The Kanchenjunga Circuit Trek will take you to the far reaches of Nepal, where you’ll witness some of the most mind-blowing scenery in the world and experience the warmest hospitality from the local Tibetan communities that reside within the Himalayan mountains.

Admiring the distant mountain peaks on the Kanchenjunga Base Camp Trek

But perhaps the best part about the Kanchenjunga Circuit Trek – aside from the incomprehensible beauty – is the rugged and uncrowded nature of the trail. On treks like the Annapurna Base Camp Trek and the Everest Base Camp Trek, you’ll mostly encounter busy wide-groomed paths and stone steps. But in the Kanchenjunga Conservation Area, the trails are delightfully untamed and uncrowded, allowing you to feel as if you’re truly in the wilds of the Himalayas.

Of course, this level of challenge – made even more so by the altitude – isn’t for everybody. But if you’re an experienced hiker who is looking for a comfortably challenging trek with far fewer crowds, then the Kanchenjunga Circuit Trek is the one for you.

How Hard Is The Kanchenjunga Circuit Trek?

Hiking down the steep terrain on the Kanchenjunga Circuit Trek in Nepal

Compared to other more popular teahouse treks in Nepal, the Kanchenjunga Circuit Trek is far more challenging. You’ll encounter plenty of loose landslide-laden traverses, boulder gardens and steep rocky ascents.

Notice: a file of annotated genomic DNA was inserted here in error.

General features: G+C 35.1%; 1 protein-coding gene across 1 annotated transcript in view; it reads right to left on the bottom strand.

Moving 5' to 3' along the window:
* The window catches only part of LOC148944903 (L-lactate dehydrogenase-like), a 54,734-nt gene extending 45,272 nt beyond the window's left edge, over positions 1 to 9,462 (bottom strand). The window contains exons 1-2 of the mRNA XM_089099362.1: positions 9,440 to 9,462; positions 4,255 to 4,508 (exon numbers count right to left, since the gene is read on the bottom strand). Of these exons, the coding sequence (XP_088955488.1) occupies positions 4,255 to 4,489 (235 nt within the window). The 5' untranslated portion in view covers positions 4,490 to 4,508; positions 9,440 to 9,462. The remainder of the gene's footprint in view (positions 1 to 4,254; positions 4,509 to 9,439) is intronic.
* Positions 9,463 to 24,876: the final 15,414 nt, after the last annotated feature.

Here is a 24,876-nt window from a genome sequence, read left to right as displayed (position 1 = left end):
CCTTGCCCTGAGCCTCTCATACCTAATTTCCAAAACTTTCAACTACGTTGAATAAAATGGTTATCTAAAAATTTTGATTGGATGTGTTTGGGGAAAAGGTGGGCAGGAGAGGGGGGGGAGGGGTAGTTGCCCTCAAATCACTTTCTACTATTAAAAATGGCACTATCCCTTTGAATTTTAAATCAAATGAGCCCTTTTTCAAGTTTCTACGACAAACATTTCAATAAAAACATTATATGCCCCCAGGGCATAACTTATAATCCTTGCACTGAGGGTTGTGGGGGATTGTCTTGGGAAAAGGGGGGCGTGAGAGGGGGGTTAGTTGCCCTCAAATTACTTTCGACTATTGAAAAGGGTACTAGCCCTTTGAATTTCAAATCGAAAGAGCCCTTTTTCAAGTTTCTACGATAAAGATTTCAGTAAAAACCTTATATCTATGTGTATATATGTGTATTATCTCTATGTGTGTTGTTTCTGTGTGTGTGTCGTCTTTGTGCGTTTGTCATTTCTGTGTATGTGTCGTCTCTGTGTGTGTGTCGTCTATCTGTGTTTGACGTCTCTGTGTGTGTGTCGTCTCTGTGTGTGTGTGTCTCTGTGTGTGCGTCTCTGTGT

We completed the Kanchenjunga Circuit Trek without a porter, carrying all our own gear which weighed roughly 14 kg for me and 18 kg for Dylan. This made the altitude more of a challenge, but we found the track to be easier than many we’ve done in Tasmania and New Zealand – like the Western Arthurs Traverse and Gillespie Pass Circuit for example.

If you are an avid hiker with plenty of experience on multi-day treks while carrying your own backpack, then we believe you should have no trouble with the Kanchenjunga Circuit Trek. However, it’s important to remember that altitude affects everybody differently – no matter how fit you are – and can make a 10 kg backpack feel like 30 kg.

On the flip side, if you’re new to hiking or generally stick to groomed trails with little elevation, then you might find this trek to be very difficult. But as the Kanchenjunga Trek lies within a restricted area, you are required to trek with a guiding company. This makes the trek more doable for those with less experience, as long as you’re physically fit and determined.

Note: We recommend reading our Kanchenjunga Circuit Trek Itinerary for more information on each day, which will help you decide whether the trek is right for you.